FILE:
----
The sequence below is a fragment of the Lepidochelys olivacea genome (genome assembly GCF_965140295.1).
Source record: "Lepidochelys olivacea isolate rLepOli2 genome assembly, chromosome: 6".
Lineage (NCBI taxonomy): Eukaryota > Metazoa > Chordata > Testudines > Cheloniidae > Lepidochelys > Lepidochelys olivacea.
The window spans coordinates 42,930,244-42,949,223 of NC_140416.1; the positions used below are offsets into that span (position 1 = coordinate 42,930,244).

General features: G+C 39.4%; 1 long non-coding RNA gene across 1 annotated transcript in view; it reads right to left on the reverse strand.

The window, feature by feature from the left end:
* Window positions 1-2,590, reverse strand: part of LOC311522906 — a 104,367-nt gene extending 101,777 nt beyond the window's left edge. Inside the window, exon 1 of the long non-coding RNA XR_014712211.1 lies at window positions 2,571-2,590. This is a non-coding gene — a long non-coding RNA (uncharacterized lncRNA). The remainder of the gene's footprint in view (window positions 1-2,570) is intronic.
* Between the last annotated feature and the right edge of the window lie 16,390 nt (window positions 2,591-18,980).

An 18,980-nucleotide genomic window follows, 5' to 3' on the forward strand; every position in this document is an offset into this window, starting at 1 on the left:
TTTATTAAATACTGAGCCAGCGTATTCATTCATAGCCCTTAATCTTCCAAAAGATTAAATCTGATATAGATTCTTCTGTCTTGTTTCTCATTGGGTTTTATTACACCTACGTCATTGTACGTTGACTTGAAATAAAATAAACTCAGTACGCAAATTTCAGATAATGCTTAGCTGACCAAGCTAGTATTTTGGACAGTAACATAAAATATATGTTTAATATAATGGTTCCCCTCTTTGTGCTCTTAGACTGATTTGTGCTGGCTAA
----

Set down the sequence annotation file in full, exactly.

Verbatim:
The sequence below is a fragment of the Lepidochelys olivacea genome (genome assembly GCF_965140295.1).
Source record: "Lepidochelys olivacea isolate rLepOli2 genome assembly, chromosome: 6".
Lineage (NCBI taxonomy): Eukaryota > Metazoa > Chordata > Testudines > Cheloniidae > Lepidochelys > Lepidochelys olivacea.
The window spans coordinates 42,930,244-42,949,223 of NC_140416.1; the positions used below are offsets into that span (position 1 = coordinate 42,930,244).

General features: G+C 39.4%; 1 long non-coding RNA gene across 1 annotated transcript in view; it reads right to left on the reverse strand.

The window, feature by feature from the left end:
* Window positions 1-2,590, reverse strand: part of LOC311522906 — a 104,367-nt gene extending 101,777 nt beyond the window's left edge. Inside the window, exon 1 of the long non-coding RNA XR_014712211.1 lies at window positions 2,571-2,590. This is a non-coding gene — a long non-coding RNA (uncharacterized lncRNA). The remainder of the gene's footprint in view (window positions 1-2,570) is intronic.
* Between the last annotated feature and the right edge of the window lie 16,390 nt (window positions 2,591-18,980).

An 18,980-nucleotide genomic window follows, 5' to 3' on the forward strand; every position in this document is an offset into this window, starting at 1 on the left:
TTTATTAAATACTGAGCCAGCGTATTCATTCATAGCCCTTAATCTTCCAAAAGATTAAATCTGATATAGATTCTTCTGTCTTGTTTCTCATTGGGTTTTATTACACCTACGTCATTGTACGTTGACTTGAAATAAAATAAACTCAGTACGCAAATTTCAGATAATGCTTAGCTGACCAAGCTAGTATTTTGGACAGTAACATAAAATATATGTTTAATATAATGGTTCCCCTCTTTGTGCTCTTAGACTGATTTGTGCTGGCTAA